Researcher investigates ancient geology to understand human development, climate change

October 3, 2008

( -- To figure out how ancient humans adapted to their environment and constructed civilizations, you need to know the environment in which they lived -- including climate change over thousands of years.

Daniel Deocampo, a Georgia State assistant professor of Geology, is investigating ancient lakes and volcanic ash to help scientists better understand the environment in which humans evolved, and eventually used ash and sediment to build infrastructure in ancient civilizations.

Deocampo is presenting his research during the Oct. 5-9 Joint Annual Meeting of several geological societies in Houston — part of the International Year of the Planet Earth. W. Crawford Elliott, chair of Georgia State’s Department of Geosciences, will also present research at the conference.

Deocampo investigates how water, minerals and organisms interact. Part of his work, in conjunction with anthropologists and others, seeks to reconstruct the environment in which the earliest humans evolved, out of ancient lakes in east Africa.

Such research also gives scientists clues into climate change — helping researchers figure out how climate changed in the past — through examining fossil records indicating alternating times of humidity and aridness, as well as the expansion and contraction of grasslands and forests, Deocampo said.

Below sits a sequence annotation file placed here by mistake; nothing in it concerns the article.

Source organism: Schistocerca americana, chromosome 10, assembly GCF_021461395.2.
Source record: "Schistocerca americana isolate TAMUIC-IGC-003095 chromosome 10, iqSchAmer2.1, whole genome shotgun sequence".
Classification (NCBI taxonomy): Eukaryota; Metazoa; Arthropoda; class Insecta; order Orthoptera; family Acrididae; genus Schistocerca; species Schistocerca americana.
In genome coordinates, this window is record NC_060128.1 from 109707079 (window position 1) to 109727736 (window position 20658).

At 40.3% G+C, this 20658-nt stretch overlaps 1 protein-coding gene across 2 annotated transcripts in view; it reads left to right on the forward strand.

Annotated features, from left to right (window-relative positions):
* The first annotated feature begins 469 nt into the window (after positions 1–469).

"When we reconstruct ancient climates, ultimately, we can test our current climate change models to the past," he said.

His research into volcanic ash that formed sedimentary rocks in Italy and California helps scientists better understand the ways ancient societies, including the Romans, used rocks to create mortar and concrete that, in some cases, was actually more durable than the modern varieties.

Over hundreds of years, Romans experimented with different volcanic ash layers to perfect the building materials which would be used to make the dome of the Pantheon, which lasted several millenia, as well as Mediterranean piers — key to Roman naval dominance in the region.

"By 100 A.D. or so, they had perfected it, and knew exactly which volcanic ash layer to use — which we think we've pinpointed," Deocampo said. “The ancient roman concrete is better than a lot of our modern concretes. It's interesting to see how these land use patterns affected the development of Western civilization.”

Provided by Georgia State University

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